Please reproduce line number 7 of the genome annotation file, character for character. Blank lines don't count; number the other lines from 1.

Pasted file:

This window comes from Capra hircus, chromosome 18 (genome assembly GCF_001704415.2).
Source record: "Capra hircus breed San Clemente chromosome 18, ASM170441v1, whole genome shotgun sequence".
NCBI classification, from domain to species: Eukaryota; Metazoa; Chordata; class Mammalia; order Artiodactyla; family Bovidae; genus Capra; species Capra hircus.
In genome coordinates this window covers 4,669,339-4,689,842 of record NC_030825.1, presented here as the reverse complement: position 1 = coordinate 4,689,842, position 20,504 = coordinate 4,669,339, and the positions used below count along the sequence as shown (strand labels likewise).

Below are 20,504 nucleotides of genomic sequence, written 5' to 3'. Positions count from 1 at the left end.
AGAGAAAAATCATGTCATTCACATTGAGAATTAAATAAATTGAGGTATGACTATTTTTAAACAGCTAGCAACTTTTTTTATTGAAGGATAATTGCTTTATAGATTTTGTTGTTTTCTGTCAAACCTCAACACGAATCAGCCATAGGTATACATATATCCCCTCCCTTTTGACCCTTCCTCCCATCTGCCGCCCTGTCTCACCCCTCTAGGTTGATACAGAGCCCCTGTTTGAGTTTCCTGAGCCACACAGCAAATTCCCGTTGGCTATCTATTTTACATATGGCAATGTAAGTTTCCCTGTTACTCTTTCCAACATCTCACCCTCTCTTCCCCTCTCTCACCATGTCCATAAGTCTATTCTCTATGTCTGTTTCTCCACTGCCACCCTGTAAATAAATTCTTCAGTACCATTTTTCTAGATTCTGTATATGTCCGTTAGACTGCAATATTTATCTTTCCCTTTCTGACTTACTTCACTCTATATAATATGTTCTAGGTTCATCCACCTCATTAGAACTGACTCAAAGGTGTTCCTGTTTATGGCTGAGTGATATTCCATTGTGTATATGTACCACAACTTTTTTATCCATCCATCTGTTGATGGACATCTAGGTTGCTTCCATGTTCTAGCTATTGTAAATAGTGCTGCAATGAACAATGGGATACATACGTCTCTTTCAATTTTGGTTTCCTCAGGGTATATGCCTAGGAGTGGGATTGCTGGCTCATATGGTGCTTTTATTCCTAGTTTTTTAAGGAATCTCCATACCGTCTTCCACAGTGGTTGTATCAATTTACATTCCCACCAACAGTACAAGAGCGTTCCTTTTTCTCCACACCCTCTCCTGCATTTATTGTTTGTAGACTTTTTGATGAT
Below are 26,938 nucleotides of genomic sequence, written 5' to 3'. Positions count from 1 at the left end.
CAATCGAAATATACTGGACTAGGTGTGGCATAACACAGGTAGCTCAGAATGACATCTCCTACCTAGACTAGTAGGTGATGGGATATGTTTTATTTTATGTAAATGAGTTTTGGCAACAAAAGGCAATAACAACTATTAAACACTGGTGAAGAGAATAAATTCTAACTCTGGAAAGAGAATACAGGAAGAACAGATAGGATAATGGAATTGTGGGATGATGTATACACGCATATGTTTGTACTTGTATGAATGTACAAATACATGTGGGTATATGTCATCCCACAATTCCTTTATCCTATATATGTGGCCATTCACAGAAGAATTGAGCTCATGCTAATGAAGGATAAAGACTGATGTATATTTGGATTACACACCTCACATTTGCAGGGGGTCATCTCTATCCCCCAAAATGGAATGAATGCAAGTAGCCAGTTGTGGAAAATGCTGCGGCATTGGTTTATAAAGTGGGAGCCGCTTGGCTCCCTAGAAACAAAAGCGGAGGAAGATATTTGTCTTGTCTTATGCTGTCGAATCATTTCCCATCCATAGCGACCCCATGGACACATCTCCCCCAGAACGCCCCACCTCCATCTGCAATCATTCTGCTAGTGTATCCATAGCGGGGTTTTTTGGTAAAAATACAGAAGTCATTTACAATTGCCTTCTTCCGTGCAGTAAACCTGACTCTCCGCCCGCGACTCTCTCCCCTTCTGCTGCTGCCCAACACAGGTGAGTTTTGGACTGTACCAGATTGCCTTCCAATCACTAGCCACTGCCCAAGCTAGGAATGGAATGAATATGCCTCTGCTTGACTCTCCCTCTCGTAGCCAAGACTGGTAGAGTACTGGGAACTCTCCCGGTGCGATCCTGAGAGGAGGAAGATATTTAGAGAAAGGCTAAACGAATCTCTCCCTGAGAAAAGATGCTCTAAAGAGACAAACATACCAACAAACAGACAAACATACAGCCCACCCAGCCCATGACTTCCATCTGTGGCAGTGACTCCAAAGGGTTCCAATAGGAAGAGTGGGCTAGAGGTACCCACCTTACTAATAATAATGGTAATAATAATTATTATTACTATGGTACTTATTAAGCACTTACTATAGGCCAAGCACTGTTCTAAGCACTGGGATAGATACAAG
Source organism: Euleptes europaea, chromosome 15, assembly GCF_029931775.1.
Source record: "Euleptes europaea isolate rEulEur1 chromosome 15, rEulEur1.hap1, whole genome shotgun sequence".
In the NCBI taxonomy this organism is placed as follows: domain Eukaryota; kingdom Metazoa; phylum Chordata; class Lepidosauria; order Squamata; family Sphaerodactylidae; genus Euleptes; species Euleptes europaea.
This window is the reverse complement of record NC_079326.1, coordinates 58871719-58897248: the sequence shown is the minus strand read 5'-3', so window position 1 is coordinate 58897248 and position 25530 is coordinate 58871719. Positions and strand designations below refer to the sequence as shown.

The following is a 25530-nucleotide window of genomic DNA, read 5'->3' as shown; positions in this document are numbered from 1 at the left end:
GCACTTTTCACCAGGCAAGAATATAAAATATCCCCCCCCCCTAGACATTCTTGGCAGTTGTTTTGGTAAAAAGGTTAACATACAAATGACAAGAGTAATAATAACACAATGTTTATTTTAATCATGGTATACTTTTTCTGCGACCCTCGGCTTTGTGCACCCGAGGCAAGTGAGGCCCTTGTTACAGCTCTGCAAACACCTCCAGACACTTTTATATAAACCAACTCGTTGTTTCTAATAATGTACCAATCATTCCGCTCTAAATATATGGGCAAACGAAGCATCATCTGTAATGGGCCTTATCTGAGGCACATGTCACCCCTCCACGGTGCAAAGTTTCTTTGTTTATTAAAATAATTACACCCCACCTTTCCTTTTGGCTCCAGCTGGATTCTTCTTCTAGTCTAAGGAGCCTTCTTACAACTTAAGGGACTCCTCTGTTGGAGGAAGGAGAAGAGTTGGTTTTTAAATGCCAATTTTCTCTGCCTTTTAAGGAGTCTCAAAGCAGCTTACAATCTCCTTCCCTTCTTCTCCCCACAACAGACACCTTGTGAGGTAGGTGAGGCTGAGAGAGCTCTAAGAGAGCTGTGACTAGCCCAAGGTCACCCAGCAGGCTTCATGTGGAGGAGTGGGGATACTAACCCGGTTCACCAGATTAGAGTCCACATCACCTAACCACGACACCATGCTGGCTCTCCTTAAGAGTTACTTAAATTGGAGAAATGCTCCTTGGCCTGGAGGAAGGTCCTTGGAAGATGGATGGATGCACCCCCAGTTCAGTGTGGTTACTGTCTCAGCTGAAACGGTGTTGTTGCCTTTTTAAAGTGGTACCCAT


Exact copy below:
Below are 26,938 nucleotides of genomic sequence, written 5' to 3'. Positions count from 1 at the left end.